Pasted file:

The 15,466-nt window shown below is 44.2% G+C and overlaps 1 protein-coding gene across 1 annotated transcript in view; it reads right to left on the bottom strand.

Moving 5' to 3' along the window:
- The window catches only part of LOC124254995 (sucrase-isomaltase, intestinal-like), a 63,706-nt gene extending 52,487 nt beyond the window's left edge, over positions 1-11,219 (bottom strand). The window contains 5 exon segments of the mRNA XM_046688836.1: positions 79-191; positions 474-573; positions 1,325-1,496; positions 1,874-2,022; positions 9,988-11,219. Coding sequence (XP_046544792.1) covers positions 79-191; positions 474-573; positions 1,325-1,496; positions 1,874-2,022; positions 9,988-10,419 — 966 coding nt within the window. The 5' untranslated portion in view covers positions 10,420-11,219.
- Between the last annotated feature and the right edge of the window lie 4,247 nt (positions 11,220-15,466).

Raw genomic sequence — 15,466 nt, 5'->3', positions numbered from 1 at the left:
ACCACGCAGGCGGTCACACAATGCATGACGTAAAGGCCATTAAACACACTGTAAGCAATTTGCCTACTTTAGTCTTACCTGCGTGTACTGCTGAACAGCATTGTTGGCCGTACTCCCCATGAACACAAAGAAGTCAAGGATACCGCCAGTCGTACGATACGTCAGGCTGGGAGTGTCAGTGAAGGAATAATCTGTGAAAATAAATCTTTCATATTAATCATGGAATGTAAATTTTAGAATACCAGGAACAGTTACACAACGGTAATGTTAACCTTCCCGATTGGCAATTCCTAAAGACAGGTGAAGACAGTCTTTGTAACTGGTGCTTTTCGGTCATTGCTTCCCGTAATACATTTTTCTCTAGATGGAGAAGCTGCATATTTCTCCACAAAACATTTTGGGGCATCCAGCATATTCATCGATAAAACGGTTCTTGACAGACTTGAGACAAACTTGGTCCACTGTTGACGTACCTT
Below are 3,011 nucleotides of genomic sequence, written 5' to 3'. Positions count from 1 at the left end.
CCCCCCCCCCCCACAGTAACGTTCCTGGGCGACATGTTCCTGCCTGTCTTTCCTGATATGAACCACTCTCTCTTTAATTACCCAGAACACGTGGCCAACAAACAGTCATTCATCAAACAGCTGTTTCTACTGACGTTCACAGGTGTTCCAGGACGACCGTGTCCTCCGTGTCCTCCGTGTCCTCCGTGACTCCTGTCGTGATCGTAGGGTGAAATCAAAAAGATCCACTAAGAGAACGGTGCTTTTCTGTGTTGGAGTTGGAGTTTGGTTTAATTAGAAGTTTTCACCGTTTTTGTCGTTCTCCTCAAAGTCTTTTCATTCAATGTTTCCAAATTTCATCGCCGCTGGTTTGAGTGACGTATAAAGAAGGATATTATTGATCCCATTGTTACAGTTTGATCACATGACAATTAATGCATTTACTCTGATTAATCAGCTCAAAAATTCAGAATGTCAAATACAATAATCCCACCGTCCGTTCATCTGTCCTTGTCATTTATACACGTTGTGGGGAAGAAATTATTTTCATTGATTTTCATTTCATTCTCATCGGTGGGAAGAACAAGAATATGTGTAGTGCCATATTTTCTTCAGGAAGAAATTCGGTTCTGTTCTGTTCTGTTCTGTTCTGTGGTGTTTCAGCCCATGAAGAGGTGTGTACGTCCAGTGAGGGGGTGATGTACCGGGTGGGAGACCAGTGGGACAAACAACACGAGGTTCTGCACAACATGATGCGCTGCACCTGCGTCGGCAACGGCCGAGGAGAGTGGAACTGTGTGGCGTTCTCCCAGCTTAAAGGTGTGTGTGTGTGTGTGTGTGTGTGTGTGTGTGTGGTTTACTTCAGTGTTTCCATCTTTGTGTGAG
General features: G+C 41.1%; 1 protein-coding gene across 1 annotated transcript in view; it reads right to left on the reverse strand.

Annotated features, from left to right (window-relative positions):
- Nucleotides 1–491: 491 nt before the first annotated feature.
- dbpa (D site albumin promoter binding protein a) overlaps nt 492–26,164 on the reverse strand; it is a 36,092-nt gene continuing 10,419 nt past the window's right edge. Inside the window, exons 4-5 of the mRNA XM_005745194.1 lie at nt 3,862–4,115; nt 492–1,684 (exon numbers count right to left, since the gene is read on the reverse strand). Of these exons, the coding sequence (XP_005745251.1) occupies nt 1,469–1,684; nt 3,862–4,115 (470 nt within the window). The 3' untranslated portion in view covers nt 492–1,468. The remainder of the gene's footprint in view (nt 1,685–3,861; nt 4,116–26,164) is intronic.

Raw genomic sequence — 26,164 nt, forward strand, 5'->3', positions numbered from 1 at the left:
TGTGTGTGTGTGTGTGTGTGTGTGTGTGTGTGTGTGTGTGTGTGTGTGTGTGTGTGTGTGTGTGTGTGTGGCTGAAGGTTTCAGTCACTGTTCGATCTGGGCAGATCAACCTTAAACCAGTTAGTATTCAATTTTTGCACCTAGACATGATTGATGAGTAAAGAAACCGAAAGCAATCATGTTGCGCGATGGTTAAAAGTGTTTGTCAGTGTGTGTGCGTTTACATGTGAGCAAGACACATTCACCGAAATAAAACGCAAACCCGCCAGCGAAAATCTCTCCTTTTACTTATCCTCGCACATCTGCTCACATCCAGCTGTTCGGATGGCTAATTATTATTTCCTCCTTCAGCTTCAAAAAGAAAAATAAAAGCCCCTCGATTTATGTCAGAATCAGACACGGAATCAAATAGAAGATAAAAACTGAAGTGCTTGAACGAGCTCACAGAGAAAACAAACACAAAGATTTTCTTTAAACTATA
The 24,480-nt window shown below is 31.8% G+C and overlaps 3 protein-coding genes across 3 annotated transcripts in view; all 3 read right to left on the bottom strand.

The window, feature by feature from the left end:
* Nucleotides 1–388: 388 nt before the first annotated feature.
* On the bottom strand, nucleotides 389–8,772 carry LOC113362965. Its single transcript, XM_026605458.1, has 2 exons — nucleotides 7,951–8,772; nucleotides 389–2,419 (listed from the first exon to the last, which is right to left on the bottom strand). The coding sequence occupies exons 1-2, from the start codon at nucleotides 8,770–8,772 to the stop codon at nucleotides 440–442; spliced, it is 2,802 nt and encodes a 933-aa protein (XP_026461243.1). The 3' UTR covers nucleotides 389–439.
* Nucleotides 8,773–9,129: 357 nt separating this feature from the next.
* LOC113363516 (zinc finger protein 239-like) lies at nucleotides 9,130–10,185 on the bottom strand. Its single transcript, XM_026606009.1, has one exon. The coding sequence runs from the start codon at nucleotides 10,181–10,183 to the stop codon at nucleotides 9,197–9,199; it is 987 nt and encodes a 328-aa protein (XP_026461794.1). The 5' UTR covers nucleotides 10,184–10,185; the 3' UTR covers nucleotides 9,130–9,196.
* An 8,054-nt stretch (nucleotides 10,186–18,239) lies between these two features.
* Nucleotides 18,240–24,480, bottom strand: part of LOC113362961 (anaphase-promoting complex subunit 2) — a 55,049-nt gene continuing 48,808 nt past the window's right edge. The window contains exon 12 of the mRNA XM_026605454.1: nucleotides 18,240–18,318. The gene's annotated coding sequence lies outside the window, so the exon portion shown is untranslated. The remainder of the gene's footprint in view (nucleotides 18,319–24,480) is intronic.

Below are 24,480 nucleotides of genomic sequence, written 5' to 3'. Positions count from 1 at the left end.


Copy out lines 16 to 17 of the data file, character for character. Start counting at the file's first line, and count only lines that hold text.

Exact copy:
The window, feature by feature from the left end:
* Nucleotides 1–388: 388 nt before the first annotated feature.